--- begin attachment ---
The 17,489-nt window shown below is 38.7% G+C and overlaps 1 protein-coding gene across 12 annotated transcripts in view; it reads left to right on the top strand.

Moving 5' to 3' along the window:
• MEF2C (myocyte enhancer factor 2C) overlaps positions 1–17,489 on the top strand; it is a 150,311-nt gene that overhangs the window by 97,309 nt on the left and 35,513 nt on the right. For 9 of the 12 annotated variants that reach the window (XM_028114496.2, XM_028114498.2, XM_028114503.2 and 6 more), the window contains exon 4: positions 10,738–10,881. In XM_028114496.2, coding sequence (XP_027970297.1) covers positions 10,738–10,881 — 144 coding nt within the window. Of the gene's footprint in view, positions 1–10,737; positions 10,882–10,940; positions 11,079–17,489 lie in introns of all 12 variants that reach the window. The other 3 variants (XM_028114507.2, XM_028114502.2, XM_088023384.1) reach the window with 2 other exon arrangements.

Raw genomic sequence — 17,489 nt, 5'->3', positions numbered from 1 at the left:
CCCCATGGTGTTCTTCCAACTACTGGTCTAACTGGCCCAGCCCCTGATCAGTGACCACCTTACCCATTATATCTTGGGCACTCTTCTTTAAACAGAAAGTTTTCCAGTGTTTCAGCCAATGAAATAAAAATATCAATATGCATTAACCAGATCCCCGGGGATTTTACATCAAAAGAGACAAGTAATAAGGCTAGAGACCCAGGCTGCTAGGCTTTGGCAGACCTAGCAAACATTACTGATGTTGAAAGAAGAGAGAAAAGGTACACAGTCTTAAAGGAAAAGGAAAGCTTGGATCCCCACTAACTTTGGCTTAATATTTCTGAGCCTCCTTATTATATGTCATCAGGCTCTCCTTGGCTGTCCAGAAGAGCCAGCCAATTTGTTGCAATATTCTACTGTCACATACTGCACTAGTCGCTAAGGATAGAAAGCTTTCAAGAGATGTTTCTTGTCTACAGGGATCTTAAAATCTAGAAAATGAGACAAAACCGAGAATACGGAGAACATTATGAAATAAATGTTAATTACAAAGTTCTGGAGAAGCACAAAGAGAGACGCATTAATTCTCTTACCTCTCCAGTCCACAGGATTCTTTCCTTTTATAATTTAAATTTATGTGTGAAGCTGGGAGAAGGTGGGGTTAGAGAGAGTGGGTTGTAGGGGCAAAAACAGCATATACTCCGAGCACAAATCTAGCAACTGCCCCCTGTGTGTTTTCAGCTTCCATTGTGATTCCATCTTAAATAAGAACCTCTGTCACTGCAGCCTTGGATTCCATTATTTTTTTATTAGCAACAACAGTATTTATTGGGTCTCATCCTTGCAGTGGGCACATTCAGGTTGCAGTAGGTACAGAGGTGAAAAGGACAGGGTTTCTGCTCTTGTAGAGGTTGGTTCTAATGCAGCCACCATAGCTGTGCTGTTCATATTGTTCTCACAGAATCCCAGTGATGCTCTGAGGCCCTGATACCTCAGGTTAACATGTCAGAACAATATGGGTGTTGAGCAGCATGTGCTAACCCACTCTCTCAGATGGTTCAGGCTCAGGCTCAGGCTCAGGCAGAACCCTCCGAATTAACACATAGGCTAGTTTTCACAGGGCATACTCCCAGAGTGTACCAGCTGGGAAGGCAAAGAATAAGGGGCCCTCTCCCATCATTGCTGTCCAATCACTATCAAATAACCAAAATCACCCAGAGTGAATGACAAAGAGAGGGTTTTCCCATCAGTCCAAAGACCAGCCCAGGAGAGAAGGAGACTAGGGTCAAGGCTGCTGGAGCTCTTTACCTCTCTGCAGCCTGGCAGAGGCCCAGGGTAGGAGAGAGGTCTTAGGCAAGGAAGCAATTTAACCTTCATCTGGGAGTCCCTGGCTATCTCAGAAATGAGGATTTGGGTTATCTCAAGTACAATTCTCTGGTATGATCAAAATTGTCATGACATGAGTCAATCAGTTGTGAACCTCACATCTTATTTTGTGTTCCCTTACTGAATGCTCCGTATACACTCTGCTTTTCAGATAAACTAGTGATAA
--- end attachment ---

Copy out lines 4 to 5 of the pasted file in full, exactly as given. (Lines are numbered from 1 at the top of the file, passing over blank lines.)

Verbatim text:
Raw genomic sequence — 17,489 nt, 5'->3', positions numbered from 1 at the left:
CCCCATGGTGTTCTTCCAACTACTGGTCTAACTGGCCCAGCCCCTGATCAGTGACCACCTTACCCATTATATCTTGGGCACTCTTCTTTAAACAGAAAGTTTTCCAGTGTTTCAGCCAATGAAATAAAAATATCAATATGCATTAACCAGATCCCCGGGGATTTTACATCAAAAGAGACAAGTAATAAGGCTAGAGACCCAGGCTGCTAGGCTTTGGCAGACCTAGCAAACATTACTGATGTTGAAAGAAGAGAGAAAAGGTACACAGTCTTAAAGGAAAAGGAAAGCTTGGATCCCCACTAACTTTGGCTTAATATTTCTGAGCCTCCTTATTATATGTCATCAGGCTCTCCTTGGCTGTCCAGAAGAGCCAGCCAATTTGTTGCAATATTCTACTGTCACATACTGCACTAGTCGCTAAGGATAGAAAGCTTTCAAGAGATGTTTCTTGTCTACAGGGATCTTAAAATCTAGAAAATGAGACAAAACCGAGAATACGGAGAACATTATGAAATAAATGTTAATTACAAAGTTCTGGAGAAGCACAAAGAGAGACGCATTAATTCTCTTACCTCTCCAGTCCACAGGATTCTTTCCTTTTATAATTTAAATTTATGTGTGAAGCTGGGAGAAGGTGGGGTTAGAGAGAGTGGGTTGTAGGGGCAAAAACAGCATATACTCCGAGCACAAATCTAGCAACTGCCCCCTGTGTGTTTTCAGCTTCCATTGTGATTCCATCTTAAATAAGAACCTCTGTCACTGCAGCCTTGGATTCCATTATTTTTTTATTAGCAACAACAGTATTTATTGGGTCTCATCCTTGCAGTGGGCACATTCAGGTTGCAGTAGGTACAGAGGTGAAAAGGACAGGGTTTCTGCTCTTGTAGAGGTTGGTTCTAATGCAGCCACCATAGCTGTGCTGTTCATATTGTTCTCACAGAATCCCAGTGATGCTCTGAGGCCCTGATACCTCAGGTTAACATGTCAGAACAATATGGGTGTTGAGCAGCATGTGCTAACCCACTCTCTCAGATGGTTCAGGCTCAGGCTCAGGCTCAGGCAGAACCCTCCGAATTAACACATAGGCTAGTTTTCACAGGGCATACTCCCAGAGTGTACCAGCTGGGAAGGCAAAGAATAAGGGGCCCTCTCCCATCATTGCTGTCCAATCACTATCAAATAACCAAAATCACCCAGAGTGAATGACAAAGAGAGGGTTTTCCCATCAGTCCAAAGACCAGCCCAGGAGAGAAGGAGACTAGGGTCAAGGCTGCTGGAGCTCTTTACCTCTCTGCAGCCTGGCAGAGGCCCAGGGTAGGAGAGAGGTCTTAGGCAAGGAAGCAATTTAACCTTCATCTGGGAGTCCCTGGCTATCTCAGAAATGAGGATTTGGGTTATCTCAAGTACAATTCTCTGGTATGATCAAAATTGTCATGACATGAGTCAATCAGTTGTGAACCTCACATCTTATTTTGTGTTCCCTTACTGAATGCTCCGTATACACTCTGCTTTTCAGATAAACTAGTGATAA